I noticed this contest a while back, and I thought to myself, "Hey, self! This would be a great Friday Five for right before the All-Star Game! Just list your top five All-Star Game memories, and you're set for another week."
But as I thought about it, I realized, "I don't HAVE any tremendous All-Star Game memories."
Don't get me wrong, I like the game, and I can remember watching many of them over the years, where I was, whose company I shared, etc. Yet those moments don't reverberate throughout me the way, say, a big postseason moment does. The recollections are more pleasant than passionate.
And that's the problem with the All-Star Game. It doesn't inspire passion. Even now, with the World Series home-field advantage tied into it, an innovation I happen to like, there isn't much discussion of the games ex post facto in the yakosphere (trademark Neil Best). The term "water-cooler television" might be outdated, but the concept absolutely still exists.
So what can the Midsummer Classic do to become water-cooler TV? I humbly submit these ideas:
1) Change the roster construction process
OK, here's the derivation of this one: Jayson Stark, on Twitter, solicited suggestions concerning this issue. Joel Sherman read one of Stark's re-tweets of a fan, and Joel liked it so much that he told me about it. And here we are.
A tweep of Stark's named Brian Rosenwald suggested this:
"3 division leading GMs pick players. Teams managed by league-leading mgr w/ most incentive to win."
Love it. What better way to ensure a roster full of engaged, interested players and managers?
I'd miss the fan balloting for the starting lineups, but it's a worthwhile sacrifice. You'd be telling the fans, "Look, we love ya, but this game is really going to be played for keeps now." You could throw the fans a bone and maintain the "final roster spot" Internet ballot that has become very popular and propelled Paul Konerko and Shane Victorino to the big game this year.
2) Decrease the rosters
Each team has 35 players. Thirty-five! Good Lord. The culture has changed to where the starters know they'll get two at-bats and they can be in the air, on their private jets, by the time we hit the seventh-inning stretch.
The irony of the current structure is, the better the game it is, the more likely the game's most valuable player will be a lesser-known star, since the big names are long gone in the late innings.
Let's make it 26 players - like a real, major-league roster, plus the one extra via the fan vote. It's up to the GMs how they want to break it down with pitchers versus position players, although I'd think they'd stock up on pitchers just to make sure they don't work anyone too hard.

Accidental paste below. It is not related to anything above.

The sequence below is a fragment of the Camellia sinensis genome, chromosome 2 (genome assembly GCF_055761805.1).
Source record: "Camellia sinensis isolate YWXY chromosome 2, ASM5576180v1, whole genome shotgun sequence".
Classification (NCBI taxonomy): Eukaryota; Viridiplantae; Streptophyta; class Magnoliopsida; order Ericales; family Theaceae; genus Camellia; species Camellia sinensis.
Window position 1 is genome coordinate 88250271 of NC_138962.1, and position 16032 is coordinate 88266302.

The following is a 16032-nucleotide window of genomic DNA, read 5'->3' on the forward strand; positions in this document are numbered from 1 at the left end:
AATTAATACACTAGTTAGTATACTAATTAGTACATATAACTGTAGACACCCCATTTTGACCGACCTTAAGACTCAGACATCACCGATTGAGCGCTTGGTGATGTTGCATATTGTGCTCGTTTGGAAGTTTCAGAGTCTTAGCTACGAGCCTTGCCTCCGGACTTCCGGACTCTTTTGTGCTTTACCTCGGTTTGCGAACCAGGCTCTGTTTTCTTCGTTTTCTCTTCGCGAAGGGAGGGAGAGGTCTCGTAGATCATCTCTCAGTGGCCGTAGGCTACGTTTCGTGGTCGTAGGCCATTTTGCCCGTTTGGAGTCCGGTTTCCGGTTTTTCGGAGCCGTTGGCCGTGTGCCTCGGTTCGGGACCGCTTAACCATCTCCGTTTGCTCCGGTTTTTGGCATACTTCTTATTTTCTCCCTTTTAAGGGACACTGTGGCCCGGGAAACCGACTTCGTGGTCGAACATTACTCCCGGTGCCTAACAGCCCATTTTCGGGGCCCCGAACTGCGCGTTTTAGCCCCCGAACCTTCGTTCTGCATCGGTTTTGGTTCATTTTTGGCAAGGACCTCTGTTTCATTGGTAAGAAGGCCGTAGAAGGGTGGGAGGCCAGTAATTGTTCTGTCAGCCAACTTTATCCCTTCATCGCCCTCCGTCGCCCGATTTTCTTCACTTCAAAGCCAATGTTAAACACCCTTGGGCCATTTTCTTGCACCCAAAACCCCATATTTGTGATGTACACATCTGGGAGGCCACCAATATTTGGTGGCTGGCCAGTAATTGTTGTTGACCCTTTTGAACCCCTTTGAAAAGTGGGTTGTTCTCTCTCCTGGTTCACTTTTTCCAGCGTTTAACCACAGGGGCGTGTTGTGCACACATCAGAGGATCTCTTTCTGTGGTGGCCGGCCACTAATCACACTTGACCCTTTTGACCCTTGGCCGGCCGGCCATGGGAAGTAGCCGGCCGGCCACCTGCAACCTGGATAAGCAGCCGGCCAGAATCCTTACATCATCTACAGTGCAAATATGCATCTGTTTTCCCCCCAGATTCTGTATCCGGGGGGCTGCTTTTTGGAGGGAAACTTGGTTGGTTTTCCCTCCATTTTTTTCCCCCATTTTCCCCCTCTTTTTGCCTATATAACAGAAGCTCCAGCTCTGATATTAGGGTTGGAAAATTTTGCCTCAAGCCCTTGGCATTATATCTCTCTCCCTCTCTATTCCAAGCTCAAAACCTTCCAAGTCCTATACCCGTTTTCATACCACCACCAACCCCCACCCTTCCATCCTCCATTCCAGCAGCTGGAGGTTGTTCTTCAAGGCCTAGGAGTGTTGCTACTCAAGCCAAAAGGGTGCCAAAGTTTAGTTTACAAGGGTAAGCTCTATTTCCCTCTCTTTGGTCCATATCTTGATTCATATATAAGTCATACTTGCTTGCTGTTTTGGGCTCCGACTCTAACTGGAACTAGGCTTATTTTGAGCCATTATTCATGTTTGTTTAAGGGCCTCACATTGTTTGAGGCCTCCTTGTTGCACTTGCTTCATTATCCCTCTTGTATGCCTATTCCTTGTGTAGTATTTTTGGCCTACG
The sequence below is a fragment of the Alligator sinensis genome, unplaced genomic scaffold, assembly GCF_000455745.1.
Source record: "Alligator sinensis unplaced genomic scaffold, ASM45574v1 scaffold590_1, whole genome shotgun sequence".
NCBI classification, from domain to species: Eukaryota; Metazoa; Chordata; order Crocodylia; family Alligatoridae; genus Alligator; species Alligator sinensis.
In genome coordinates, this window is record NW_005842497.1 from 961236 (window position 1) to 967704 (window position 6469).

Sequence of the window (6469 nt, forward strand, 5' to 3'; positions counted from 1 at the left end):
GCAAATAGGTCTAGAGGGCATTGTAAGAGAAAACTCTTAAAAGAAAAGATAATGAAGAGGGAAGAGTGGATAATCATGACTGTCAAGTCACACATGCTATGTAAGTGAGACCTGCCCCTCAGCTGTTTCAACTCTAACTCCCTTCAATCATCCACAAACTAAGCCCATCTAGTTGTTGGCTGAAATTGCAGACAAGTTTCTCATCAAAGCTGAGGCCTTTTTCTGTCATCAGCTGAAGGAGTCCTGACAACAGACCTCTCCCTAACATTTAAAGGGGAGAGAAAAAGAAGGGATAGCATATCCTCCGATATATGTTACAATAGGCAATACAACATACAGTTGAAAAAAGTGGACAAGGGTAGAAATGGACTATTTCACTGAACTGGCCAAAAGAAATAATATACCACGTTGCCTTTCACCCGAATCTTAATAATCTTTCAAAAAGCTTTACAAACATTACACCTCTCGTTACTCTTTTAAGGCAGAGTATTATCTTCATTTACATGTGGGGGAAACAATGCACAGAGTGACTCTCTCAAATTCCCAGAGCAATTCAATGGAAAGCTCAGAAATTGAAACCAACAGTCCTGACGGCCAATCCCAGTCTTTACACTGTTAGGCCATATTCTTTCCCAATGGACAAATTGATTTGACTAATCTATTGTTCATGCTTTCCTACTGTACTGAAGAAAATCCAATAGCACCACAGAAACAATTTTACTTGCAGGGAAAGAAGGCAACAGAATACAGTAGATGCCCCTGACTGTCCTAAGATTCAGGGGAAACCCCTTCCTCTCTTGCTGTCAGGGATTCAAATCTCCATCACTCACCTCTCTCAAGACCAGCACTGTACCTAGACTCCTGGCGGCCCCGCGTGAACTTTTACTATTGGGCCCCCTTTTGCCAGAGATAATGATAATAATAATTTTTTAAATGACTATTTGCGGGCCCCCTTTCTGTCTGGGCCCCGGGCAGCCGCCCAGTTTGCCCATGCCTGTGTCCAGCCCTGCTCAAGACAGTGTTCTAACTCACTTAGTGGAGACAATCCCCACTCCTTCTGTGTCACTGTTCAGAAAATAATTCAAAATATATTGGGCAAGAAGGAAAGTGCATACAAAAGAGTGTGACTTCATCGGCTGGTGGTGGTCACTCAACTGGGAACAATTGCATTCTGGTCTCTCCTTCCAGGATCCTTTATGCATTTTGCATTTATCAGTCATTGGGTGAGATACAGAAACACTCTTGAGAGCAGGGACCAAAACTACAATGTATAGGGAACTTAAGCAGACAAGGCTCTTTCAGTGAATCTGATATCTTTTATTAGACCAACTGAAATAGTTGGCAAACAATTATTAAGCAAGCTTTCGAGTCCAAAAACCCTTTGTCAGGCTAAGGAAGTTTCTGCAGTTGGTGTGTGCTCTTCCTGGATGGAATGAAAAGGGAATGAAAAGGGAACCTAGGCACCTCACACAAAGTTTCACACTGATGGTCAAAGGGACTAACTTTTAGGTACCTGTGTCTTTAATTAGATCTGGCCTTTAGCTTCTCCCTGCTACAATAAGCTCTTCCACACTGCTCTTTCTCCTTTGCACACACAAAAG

In any case, the majority of the starting position players would understand that they'd be committing to playing the entire game. The contest would take on a more serious air if we didn't witness a flood of substitutions every inning.
3) Eliminate the "at least one representative from each team" rule
Sure, this could have been folded into number two, and for that matter, number two could have been folded into number one. But we call it the "Friday Five," not the "Friday Three."
This alteration, too, would help create a more serious atmosphere. You wouldn't have charity cases, for lack of a better term, on the roster. We'd eliminate that awkward question, "This team is so bad, who is going to be the mandatory All-Star?"
This year's rosters aren't as offensive as other years' - Kansas City's Aaron Crow and the Cubs' Starlin Castro, both chosen by MLB, are probably the most questionable selections - but it's just an unnecessary rule, one fueled by an antiquated notion of "All baseball is local," to borrow from Tip O'Neill. The Internet renders that moot.
We'll make one allowance: The host team should have a player. Most years, that wouldn't cause anyone to blink; Arizona's Justin Upton is extremely worthy this year, for instance. Others, like next year in Kansas City, there could be some blinking. But we'll tolerate it.
4) If you pitch Sunday, you can still pitch in the game
This would reverse a recent rule, and sure, I get the current regulation. I'm the guy who's in favor of pitch counts and innings limits and who thinks it's generally crazy to commit to multiple-year deals for most pitchers.
But when you do the cost-benefit analysis of this rule, it sure is costing baseball a lot. This year, the following All-Stars are scheduled to pitch Sunday: Matt Cain, Cole Hamels, Felix Hernandez, James Shields and Justin Verlander. So none of them will pitch Tuesday night. And CC Sabathia won't be chosen as a replacement because he, too, is pitching Sunday.
What a shame. They really can't handle throwing at most one inning on Tuesday? For most or all of them, Tuesday would likely be their throw day, anyway. Let's throw caution to the wind just a tiny bit.
5) Better pre-game ceremonies
Remember, we're talking about the All-Star Game as TV programming. About stuff that will compel people to watch it. And the pre-game ceremony of such a big event carries huge potential.
The Yankee Stadium salute to George Steinbrenner in 2008 fell flat, as we've discussed here, simply because not enough fans had any idea what was occurring.
What MLB needs to do is have ceremonies so good - like Williams in '99 or Mays in '07 - that they run on highlight shows, thereby creating expectations and anticipation for the subsequent year.
Some locales are challenging, unquestionably, while others, such as Boston and San Fran in the past, arrived with obvious themes. This year's host, the Arizona Diamondbacks, don't have the kind of history with which to work that others do. But how about something like a tribute to great pitchers - Sandy Koufax? Bob Gibson? Greg Maddux? Roger Clemens (kidding)? - culminating in the appearance of former Arizona studs Randy Johnson and Curt Schilling?